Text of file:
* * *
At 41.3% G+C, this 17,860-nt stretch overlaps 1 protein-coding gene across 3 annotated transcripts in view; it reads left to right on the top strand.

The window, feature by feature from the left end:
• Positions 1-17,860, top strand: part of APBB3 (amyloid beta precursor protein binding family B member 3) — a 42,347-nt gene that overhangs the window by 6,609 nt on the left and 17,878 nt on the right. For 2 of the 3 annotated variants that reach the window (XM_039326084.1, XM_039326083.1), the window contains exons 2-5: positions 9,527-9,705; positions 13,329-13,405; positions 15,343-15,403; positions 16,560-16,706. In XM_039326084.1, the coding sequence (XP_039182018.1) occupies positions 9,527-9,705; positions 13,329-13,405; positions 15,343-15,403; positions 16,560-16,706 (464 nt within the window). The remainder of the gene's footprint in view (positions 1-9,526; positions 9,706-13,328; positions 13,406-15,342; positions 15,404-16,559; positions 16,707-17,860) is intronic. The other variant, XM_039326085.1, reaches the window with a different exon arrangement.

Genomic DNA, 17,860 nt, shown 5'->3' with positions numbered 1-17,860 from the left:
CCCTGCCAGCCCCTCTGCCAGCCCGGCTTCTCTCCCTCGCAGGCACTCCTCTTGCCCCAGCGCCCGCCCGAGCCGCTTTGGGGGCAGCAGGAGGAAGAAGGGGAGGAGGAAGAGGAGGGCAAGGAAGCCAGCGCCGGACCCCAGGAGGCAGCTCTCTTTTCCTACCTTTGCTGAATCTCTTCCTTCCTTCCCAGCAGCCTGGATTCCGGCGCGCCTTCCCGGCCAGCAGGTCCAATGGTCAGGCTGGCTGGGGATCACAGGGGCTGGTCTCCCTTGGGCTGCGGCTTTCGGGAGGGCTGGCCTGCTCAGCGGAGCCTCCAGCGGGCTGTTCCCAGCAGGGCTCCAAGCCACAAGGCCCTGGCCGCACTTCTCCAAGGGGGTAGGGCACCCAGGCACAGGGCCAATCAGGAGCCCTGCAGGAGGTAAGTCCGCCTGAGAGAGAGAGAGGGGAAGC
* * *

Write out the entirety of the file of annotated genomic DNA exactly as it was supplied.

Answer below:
At 41.3% G+C, this 17,860-nt stretch overlaps 1 protein-coding gene across 3 annotated transcripts in view; it reads left to right on the top strand.

The window, feature by feature from the left end:
• Positions 1-17,860, top strand: part of APBB3 (amyloid beta precursor protein binding family B member 3) — a 42,347-nt gene that overhangs the window by 6,609 nt on the left and 17,878 nt on the right. For 2 of the 3 annotated variants that reach the window (XM_039326084.1, XM_039326083.1), the window contains exons 2-5: positions 9,527-9,705; positions 13,329-13,405; positions 15,343-15,403; positions 16,560-16,706. In XM_039326084.1, the coding sequence (XP_039182018.1) occupies positions 9,527-9,705; positions 13,329-13,405; positions 15,343-15,403; positions 16,560-16,706 (464 nt within the window). The remainder of the gene's footprint in view (positions 1-9,526; positions 9,706-13,328; positions 13,406-15,342; positions 15,404-16,559; positions 16,707-17,860) is intronic. The other variant, XM_039326085.1, reaches the window with a different exon arrangement.

Genomic DNA, 17,860 nt, shown 5'->3' with positions numbered 1-17,860 from the left:
CCCTGCCAGCCCCTCTGCCAGCCCGGCTTCTCTCCCTCGCAGGCACTCCTCTTGCCCCAGCGCCCGCCCGAGCCGCTTTGGGGGCAGCAGGAGGAAGAAGGGGAGGAGGAAGAGGAGGGCAAGGAAGCCAGCGCCGGACCCCAGGAGGCAGCTCTCTTTTCCTACCTTTGCTGAATCTCTTCCTTCCTTCCCAGCAGCCTGGATTCCGGCGCGCCTTCCCGGCCAGCAGGTCCAATGGTCAGGCTGGCTGGGGATCACAGGGGCTGGTCTCCCTTGGGCTGCGGCTTTCGGGAGGGCTGGCCTGCTCAGCGGAGCCTCCAGCGGGCTGTTCCCAGCAGGGCTCCAAGCCACAAGGCCCTGGCCGCACTTCTCCAAGGGGGTAGGGCACCCAGGCACAGGGCCAATCAGGAGCCCTGCAGGAGGTAAGTCCGCCTGAGAGAGAGAGAGGGGAAGC